King Gustaf III’s coffee-kills-which-murderous-twin experiment

This publication alludes to one of the few documented experiments that involved coffee, a king, twins, and death:

Coffee drinking was compared with tea drinking in monozygotic twins in 18th century,” Lars Breimer, BMJ, vol. 312, June 15, 1996, p. 1539. The author, at the Royal Free Hospital School of Medicine in London, explains:

“One of the more peculiar attempts to throw light on the question of whether drinking coffee is bad for one’s health’ was carried out in the 18th century by King Gustaf III of Sweden…. A pair of monozygotic twins had been sentenced to death for murder. Gustaf III commuted their death sentences to life imprisonment on the condition that one twin drank a large bowl of tea three times a day and that the other twin drank coffee. The twin who drank tea died first, aged 83-a remarkable age for the time. Thus the case was settled: coffee was the less dangerous of the two beverages. The king, on the other hand, was murdered at a masked ball in 1792 at the age of 45 and became the subject of an opera by Verdi.”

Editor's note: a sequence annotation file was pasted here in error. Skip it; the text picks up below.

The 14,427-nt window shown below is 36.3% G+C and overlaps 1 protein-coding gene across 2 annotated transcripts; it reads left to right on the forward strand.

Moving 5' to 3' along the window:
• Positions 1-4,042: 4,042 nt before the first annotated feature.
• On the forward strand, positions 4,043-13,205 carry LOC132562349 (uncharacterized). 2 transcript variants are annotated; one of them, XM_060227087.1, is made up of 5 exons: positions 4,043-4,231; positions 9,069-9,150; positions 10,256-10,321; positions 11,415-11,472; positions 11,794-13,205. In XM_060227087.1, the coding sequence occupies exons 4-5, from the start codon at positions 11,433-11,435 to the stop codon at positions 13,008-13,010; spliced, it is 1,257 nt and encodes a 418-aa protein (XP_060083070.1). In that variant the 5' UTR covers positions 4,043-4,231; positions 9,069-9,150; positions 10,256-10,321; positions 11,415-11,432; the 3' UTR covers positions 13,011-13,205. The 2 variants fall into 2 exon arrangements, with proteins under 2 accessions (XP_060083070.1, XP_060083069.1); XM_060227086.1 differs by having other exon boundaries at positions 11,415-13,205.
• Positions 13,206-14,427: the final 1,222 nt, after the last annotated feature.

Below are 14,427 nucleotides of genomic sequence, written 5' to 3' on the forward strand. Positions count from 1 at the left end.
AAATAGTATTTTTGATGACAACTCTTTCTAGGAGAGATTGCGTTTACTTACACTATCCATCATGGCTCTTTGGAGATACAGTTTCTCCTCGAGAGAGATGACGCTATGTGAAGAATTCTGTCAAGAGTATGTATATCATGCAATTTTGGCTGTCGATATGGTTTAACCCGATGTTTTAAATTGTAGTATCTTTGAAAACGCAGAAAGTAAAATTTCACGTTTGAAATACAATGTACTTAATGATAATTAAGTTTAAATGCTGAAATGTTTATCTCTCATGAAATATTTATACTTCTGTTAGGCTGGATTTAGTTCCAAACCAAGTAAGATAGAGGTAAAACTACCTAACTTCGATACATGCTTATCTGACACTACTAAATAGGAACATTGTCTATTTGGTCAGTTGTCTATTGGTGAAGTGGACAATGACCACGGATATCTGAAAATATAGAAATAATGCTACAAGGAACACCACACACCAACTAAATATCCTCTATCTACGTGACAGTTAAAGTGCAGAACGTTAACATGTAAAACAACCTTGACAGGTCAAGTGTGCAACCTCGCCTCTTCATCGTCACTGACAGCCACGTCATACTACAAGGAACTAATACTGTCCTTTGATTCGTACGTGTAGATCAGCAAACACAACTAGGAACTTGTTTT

Here’s video of part of a performance of that opera:

One Response to “King Gustaf III’s coffee-kills-which-murderous-twin experiment”

  1. Åke Spross Says:

    There is no easily avbalable evidence that this experiment ever took place. The first time it is mentioned at yhe internet seems to be in Lars Breimes letter to the BMJ, when I aked him about his source some years ago he said he did not remember it nbut thought he had read it in a school book when he was a boy. I aqlsa aske a Swedish expert in folklore, Bengt af Klintberg, if he ever had heard about this experiment and his answer was no. He thought this story must hade been made up fairly recently. This was in 2009. But so it is with stories that seem too good to be true: mostly they are not, and still they tend to live on for ever.

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